United States District Court, N.D. California, San Francisco Division
ORDER TO SHOW CAUSE [Re: ECF No. 1]
LAUREL BEELER, Magistrate Judge.
Robert Valentino Hernandez, an inmate at California State Prison - Corcoran in Corcoran, California, filed this action seeking a writ of habeas corpus pursuant to 28 U.S.C. § 2254. (Petition, ECF No. 1.) His petition is now before the court for review pursuant to 28 U.S.C. § 2243 and Rule 4 of the Rules Governing Section 2254 Cases in the United States District Courts. This order requires the respondent to respond to the petition.
Mr. Hernandez was convicted in the Contra Costa County Superior Court of two counts of first degree murder with associated firearms and gang enhancements. He was sentenced to two consecutive terms of 15 years to life in state prison. Among the evidence introduced against him was the testimony of Jason Treas, who had been in jail with Mr. Hernandez on two occasions and who testified about what Mr. Hernandez told him while they were in jail together.
After he was convicted, Mr. Hernandez timely filed a direct appeal to the California Count of Appeals, First District, which affirmed his convictions. Mr. Hernandez then timely filed a petition for review with the California Supreme Court. The California Supreme Court denied his petition for review on January 21, 2014.
On April 21, 2015, Mr. Hernandez filed the instant petition for writ of habeas corpus in this court.
This court may entertain a petition for writ of habeas corpus "in behalf of a person in custody pursuant to the judgment of a State court only on the ground that he is in custody in violation of the Constitution or laws or treaties of the United States." 28 U.S.C. § 2254(a); Rose v. Hodges, 423 U.S. 19, 21 (1975). A district court shall "award the writ or issue an order directing the respondent to show cause why the writ should not be granted, unless it appears from the application that the applicant or person detained is not entitled thereto." 28 U.S.C. § 2243.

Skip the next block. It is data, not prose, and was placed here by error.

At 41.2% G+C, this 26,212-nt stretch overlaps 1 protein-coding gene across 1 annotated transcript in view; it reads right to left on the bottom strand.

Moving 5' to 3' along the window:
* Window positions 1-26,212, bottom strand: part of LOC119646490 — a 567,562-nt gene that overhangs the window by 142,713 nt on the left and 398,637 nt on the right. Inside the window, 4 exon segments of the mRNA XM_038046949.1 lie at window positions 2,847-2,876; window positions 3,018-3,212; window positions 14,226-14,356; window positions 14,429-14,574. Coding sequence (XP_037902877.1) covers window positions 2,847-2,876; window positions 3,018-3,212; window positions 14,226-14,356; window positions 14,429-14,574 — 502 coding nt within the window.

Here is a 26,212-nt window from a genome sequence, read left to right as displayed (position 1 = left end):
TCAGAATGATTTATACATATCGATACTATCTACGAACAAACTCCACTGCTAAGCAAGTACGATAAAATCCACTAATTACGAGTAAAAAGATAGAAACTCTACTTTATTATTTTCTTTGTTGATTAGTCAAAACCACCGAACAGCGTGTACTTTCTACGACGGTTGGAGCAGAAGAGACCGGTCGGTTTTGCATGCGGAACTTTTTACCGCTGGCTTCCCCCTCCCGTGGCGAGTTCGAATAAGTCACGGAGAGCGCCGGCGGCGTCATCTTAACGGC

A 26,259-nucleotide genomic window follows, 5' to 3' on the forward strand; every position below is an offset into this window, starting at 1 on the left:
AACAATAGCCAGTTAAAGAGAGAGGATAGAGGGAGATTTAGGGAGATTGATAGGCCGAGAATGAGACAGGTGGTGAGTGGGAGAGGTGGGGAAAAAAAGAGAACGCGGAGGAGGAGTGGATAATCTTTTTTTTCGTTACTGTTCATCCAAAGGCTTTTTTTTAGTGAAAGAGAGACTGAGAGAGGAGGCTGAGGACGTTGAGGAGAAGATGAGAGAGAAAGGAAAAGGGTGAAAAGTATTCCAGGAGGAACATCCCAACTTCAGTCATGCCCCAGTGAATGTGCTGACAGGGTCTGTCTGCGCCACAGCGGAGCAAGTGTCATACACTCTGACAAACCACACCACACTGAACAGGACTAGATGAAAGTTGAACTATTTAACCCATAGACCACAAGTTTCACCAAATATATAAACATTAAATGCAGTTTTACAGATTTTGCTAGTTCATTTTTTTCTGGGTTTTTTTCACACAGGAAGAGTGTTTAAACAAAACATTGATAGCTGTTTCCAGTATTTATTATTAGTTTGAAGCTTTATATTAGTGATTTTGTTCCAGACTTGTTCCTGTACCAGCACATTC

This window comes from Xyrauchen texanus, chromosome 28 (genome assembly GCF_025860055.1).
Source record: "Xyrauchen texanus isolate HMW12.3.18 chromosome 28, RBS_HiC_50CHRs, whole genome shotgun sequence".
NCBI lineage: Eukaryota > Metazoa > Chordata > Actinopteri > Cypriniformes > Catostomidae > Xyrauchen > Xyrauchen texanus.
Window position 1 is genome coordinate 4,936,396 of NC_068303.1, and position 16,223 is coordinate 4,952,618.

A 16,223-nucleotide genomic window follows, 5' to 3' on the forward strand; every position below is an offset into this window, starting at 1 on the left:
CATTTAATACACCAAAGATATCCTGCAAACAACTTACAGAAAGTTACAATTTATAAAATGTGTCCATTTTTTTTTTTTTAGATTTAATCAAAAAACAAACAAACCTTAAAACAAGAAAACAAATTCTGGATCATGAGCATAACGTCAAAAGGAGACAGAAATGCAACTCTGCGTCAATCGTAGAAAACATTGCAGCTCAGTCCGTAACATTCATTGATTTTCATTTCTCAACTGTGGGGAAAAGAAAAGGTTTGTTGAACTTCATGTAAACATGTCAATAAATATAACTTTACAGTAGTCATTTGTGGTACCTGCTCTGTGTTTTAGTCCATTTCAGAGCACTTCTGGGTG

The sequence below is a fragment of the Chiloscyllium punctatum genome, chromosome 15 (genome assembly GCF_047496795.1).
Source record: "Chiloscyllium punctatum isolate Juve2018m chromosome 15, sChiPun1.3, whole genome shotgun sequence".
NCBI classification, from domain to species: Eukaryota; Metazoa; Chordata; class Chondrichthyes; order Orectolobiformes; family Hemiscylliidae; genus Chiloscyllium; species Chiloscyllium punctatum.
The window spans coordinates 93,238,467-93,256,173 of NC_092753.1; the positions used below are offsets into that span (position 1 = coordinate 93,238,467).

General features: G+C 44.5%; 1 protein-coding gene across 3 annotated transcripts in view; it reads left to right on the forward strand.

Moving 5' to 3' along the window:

In his federal petition, Mr. Hernandez asserts that he is entitled to a writ of habeas corpus due to a violation of his Sixth Amendment right to counsel under Massiah v. United States, 377 U.S. 201 (1964). The Supreme Court has held that the right to counsel under Massiah "guarantees the accused, at least after the initiation of formal charges, the right to rely on counsel as a medium' between him and the State." Maine v. Moulton, 474 U.S. 159, 176 (1985). Although "the Sixth Amendment is not violated whenever-by luck or happenstance-the State obtains incriminating statements from the accused after the right to counsel has attached, " the state may not knowingly exploit an opportunity to confront an accused in the absence of counsel or intentionally create a situation "likely to induce [him] to make incriminating statements without the assistance of counsel." Id.; United States v. Henry, 447 U.S. 264, 274 (1980). To prove a Sixth Amendment Massiah violation based on the government's use of an informant, a petitioner must show that the informant was acting as a government agent and that he or she "deliberately elicited" incriminating statements from the petitioner. Massiah, 377 U.S. at 206; Henry, 447 U.S. at 269-70.
Upon review of Mr. Hernandez's petition, the court cannot say that his claim is patently without merit. Respondent must respond to it.
For the foregoing reasons,
1. The claim that Mr. Hernandez's Sixth Amendment right to counsel under Massiah v. United States, 377 U.S. 201 (1964), ...